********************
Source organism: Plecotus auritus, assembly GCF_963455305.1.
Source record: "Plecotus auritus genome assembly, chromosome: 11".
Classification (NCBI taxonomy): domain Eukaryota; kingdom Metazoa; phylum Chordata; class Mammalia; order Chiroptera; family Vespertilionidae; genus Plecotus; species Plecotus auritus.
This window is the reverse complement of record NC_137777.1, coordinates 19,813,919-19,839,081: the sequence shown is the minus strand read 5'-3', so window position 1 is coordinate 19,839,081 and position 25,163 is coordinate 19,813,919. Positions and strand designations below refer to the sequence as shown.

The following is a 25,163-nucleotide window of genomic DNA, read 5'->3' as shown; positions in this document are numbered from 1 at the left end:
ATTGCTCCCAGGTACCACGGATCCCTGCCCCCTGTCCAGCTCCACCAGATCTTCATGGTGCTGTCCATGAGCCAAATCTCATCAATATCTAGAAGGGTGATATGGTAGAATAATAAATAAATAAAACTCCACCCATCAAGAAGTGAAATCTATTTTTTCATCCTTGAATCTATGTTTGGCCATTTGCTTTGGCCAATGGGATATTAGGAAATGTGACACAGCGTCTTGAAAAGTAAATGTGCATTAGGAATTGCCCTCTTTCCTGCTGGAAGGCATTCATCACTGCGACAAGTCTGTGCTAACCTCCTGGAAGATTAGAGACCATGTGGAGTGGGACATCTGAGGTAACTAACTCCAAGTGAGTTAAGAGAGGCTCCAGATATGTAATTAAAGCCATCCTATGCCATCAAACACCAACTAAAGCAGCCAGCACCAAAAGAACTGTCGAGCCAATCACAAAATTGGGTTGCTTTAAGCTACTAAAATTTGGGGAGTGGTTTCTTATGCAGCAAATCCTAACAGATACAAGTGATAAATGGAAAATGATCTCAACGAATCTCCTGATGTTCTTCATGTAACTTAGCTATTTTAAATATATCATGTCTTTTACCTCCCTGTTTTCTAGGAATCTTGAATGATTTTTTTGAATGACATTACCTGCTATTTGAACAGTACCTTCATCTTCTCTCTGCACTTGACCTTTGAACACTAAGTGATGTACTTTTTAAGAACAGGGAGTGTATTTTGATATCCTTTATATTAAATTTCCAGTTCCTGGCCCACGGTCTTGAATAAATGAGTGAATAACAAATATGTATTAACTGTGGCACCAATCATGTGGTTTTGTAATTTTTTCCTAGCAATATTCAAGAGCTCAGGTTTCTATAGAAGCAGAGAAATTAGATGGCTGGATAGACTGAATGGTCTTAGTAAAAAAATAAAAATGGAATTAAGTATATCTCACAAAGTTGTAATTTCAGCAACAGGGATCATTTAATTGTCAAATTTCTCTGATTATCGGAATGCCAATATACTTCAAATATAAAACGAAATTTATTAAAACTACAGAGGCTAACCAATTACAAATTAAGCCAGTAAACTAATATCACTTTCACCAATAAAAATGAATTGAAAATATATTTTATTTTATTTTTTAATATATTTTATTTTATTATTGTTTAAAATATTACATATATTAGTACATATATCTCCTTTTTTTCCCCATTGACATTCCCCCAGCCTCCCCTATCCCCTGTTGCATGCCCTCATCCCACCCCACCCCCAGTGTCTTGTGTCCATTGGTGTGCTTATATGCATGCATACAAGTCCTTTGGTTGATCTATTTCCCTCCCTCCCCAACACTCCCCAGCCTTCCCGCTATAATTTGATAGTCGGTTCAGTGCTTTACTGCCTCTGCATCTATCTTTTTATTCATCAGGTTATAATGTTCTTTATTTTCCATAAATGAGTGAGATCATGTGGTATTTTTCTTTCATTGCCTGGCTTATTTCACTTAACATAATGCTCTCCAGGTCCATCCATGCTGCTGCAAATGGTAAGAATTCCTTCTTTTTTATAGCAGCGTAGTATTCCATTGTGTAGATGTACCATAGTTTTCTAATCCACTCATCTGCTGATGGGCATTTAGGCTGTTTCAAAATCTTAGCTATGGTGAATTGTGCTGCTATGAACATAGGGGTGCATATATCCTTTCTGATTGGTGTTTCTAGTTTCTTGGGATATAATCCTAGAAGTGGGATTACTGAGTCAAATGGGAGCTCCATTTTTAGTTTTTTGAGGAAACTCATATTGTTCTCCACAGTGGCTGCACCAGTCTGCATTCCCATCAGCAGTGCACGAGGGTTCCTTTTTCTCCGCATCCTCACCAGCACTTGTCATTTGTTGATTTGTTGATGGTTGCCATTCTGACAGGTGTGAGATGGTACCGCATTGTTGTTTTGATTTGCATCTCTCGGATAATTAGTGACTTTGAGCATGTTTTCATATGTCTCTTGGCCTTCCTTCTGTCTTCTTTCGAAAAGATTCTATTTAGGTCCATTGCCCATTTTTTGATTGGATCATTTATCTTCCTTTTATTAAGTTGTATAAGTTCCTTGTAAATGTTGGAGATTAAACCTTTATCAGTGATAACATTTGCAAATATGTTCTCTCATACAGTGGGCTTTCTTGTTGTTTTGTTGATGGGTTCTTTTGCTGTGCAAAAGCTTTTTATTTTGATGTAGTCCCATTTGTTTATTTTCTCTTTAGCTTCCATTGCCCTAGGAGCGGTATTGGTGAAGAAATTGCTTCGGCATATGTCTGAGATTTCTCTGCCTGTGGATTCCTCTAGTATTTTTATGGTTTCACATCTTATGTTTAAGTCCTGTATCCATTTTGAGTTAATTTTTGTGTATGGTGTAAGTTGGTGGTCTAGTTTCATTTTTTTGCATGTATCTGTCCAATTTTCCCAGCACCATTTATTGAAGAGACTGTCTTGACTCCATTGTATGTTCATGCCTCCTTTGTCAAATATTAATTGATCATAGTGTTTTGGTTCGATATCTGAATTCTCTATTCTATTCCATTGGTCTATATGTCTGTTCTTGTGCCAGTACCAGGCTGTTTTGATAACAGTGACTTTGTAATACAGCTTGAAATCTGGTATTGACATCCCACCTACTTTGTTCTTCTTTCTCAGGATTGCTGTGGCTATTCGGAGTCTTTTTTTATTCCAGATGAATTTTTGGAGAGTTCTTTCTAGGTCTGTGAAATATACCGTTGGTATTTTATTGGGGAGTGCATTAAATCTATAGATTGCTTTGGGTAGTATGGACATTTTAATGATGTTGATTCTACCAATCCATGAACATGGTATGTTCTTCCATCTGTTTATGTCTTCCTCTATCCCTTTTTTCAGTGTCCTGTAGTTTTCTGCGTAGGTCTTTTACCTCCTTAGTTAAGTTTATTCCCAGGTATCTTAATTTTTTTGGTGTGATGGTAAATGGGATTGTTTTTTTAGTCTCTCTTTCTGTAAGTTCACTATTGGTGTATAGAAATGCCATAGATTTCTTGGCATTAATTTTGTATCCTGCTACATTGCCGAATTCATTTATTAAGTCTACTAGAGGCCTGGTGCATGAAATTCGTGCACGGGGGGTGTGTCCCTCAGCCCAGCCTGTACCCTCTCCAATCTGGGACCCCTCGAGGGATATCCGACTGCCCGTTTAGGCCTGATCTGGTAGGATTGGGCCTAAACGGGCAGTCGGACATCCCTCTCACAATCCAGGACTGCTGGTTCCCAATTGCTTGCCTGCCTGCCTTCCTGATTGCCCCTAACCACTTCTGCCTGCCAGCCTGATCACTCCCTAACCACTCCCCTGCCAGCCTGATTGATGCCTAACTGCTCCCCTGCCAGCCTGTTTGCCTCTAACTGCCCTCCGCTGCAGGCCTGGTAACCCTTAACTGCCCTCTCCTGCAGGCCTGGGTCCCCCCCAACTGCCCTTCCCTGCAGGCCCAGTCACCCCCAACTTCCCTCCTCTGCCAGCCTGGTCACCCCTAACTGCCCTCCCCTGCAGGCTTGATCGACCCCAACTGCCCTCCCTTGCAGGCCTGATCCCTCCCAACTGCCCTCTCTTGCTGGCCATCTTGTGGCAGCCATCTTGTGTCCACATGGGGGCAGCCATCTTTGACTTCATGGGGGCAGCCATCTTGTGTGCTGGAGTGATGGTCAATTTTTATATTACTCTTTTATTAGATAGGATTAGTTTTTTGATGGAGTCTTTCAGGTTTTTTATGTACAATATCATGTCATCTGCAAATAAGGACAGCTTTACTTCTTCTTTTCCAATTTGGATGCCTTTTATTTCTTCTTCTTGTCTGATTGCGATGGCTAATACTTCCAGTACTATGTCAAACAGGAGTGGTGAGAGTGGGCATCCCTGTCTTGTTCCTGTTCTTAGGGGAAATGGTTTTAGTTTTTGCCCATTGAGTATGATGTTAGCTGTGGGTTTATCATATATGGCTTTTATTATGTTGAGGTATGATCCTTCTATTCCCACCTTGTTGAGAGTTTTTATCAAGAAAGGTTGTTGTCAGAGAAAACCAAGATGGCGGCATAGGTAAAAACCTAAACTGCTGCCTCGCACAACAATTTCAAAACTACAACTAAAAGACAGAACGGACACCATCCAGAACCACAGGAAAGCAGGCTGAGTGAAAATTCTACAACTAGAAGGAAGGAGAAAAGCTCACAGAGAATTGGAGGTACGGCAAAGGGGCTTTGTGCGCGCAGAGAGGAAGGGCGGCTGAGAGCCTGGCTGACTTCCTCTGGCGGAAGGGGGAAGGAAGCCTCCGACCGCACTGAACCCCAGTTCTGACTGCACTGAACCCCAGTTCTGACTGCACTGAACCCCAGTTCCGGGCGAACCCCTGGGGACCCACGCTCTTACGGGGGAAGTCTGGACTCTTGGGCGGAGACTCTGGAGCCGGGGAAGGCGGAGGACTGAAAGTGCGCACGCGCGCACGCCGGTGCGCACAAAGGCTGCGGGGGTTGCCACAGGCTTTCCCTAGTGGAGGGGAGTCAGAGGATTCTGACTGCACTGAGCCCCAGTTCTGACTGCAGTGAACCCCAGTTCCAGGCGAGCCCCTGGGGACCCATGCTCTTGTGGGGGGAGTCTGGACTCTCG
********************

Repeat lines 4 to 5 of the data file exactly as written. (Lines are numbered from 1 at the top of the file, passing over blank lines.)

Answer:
This window is the reverse complement of record NC_137777.1, coordinates 19,813,919-19,839,081: the sequence shown is the minus strand read 5'-3', so window position 1 is coordinate 19,839,081 and position 25,163 is coordinate 19,813,919. Positions and strand designations below refer to the sequence as shown.

The following is a 25,163-nucleotide window of genomic DNA, read 5'->3' as shown; positions in this document are numbered from 1 at the left end: